Economists Do It With Models

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Before You Go Locking Up All Of Those “Crazy” People…

February 17th, 2010 · 5 Comments
Discrimination · Econ 101 · Fun With Math

I decided a long time ago that I didn’t want an academic career, at least in part because I didn’t want to deal with the whole tenure process. (For the record, academia may look all relaxed and thoughtful and tweed-jackety from the outside, but a lot of departments are way more cutthroat and political than they at first appear.) Apparently the tenure process makes people do strange things. (Unless you’ve been living under a rock for the last few weeks, you should have an idea of what that link is going to go to.)

Put aside the fact that just because some crazy lady shot people after she was denied tenure doesn’t necessarily mean that she shot people BECAUSE she was denied tenure for now and focus on a different issue. Let’s analyze some logic here. Crazy woman shoots some people, and the media jumps all over the fact that the woman had exhibited sketchy behavior in the past. For example, from Fox News:

I will ackowledge that the warning signs being talked about here are more extreme than usual. Nonetheless, let’s think about this notion of “people should have known” or “this should have been preventable.” It’s easy to see that people who commit violent crimes very often have things in their pasts that could be seen as warning signs. However, it’s also the case that plenty of people who exhibit these same warning signs turn out to be perfectly safe. This brings us to an important lesson in statistics.

Let’s say hypothetically that you take a pregnancy test. (Yep, even the guys. Just get on board here, ok?) From the test itself, there are two outcomes- negative and positive, meaning “not pregnant” and “pregnant,” respectively. In the larger scheme of things, however, there are actually four possibilities:

  • You’re not pregnant and the test comes back negative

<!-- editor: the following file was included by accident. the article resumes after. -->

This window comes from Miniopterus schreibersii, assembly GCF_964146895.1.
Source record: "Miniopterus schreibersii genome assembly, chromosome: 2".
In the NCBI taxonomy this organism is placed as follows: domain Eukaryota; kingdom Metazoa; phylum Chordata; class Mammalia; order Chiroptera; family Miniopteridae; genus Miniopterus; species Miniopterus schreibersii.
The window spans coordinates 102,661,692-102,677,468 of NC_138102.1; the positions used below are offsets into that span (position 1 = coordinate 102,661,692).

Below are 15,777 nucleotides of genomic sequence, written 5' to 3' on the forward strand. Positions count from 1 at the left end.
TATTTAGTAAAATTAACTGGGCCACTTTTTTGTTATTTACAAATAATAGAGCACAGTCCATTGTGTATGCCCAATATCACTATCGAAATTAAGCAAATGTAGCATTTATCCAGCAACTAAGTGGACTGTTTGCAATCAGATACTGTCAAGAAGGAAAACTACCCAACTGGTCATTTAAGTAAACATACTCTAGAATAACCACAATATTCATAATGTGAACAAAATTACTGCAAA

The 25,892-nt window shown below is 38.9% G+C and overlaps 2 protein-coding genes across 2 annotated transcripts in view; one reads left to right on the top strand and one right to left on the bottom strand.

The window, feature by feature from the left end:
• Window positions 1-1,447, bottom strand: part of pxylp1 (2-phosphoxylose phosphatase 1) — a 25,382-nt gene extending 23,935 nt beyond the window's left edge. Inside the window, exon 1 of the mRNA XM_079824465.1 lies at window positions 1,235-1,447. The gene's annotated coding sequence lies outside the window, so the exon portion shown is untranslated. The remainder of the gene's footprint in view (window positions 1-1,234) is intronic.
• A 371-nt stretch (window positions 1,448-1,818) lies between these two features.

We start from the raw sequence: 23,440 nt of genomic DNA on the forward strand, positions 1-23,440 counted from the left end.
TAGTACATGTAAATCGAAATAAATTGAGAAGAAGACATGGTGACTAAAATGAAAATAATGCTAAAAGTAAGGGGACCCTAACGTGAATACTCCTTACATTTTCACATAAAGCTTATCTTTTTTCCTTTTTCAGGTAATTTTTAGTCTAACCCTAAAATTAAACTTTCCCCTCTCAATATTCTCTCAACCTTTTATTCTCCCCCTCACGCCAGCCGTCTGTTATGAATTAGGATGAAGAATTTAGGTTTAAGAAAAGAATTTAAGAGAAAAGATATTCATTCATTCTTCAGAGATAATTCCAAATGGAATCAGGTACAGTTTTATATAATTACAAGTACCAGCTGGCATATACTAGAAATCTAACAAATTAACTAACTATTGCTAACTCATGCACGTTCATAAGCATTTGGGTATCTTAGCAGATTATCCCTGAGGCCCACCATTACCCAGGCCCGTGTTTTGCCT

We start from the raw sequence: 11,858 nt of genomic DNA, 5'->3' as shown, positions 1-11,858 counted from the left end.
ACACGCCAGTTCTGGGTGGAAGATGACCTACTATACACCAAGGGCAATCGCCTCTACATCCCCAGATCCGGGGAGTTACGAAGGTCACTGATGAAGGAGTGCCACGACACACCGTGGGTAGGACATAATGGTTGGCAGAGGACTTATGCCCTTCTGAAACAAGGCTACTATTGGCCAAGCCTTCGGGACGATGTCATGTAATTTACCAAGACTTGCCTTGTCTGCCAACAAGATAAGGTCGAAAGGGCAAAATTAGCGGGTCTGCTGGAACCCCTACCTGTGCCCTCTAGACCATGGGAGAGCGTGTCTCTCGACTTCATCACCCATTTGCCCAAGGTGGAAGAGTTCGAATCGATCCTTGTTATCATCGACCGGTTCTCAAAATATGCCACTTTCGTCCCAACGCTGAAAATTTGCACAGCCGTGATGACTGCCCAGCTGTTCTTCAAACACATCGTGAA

• You’re not pregnant and the test comes back positive
  • You’re pregnant and the test comes back negative
  • You’re pregnant and the test comes back positive

It’s easy to see that the test only gives a correct prediction in the first and last case, and the middle two cases represent different types of errors. In statistics terms, these errors are referred to as Type I and Type II errors. They can be summarized by the table below:

When the accuracy of a test is reported, it generally refers to the fraction of times that the outcome falls into one of the “correct” squares. So, for example, if a pregnancy test claims 99% accuracy, then you will get either a Type I or Type II error only 1% of the time. However, you don’t know how that 1% breaks down into the two error categories.

Let’s bring the conversation back to the crazy people and guns scenario. Suppose we listened to all of those people saying that this shooting was preventable because warning signs were there. The only way that we could take action (since I don’t know about you, but my crystal ball is on the fritz nowadays) would be to implement a policy that would affect ALL people who exhibit these warning signs. This is problematic, since, while most of the people who commit violent crimes exhibit some sort of warning signs (especially since it’s easy to find said signs once you go looking for them), it is not the case that most people who exhibit these warning signs go on to commit violent crimes. Again, let’s think about the four possibilities, this time with examples of people who made each type of error: